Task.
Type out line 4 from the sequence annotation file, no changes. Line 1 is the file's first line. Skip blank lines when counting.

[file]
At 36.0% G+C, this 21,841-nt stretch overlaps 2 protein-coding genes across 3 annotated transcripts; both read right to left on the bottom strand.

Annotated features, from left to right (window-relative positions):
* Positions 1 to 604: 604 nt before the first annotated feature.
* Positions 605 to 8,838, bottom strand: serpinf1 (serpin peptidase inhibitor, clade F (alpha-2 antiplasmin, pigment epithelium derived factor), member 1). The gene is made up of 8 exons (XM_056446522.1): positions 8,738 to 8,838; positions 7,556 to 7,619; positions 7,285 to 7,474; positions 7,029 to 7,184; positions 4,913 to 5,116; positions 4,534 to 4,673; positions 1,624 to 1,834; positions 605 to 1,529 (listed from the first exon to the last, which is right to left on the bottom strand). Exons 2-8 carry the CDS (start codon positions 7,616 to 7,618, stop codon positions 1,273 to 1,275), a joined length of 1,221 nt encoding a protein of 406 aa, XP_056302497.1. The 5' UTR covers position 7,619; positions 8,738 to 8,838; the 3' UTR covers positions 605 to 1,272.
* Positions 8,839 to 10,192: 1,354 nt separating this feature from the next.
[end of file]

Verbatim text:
* Positions 605 to 8,838, bottom strand: serpinf1 (serpin peptidase inhibitor, clade F (alpha-2 antiplasmin, pigment epithelium derived factor), member 1). The gene is made up of 8 exons (XM_056446522.1): positions 8,738 to 8,838; positions 7,556 to 7,619; positions 7,285 to 7,474; positions 7,029 to 7,184; positions 4,913 to 5,116; positions 4,534 to 4,673; positions 1,624 to 1,834; positions 605 to 1,529 (listed from the first exon to the last, which is right to left on the bottom strand). Exons 2-8 carry the CDS (start codon positions 7,616 to 7,618, stop codon positions 1,273 to 1,275), a joined length of 1,221 nt encoding a protein of 406 aa, XP_056302497.1. The 5' UTR covers position 7,619; positions 8,738 to 8,838; the 3' UTR covers positions 605 to 1,272.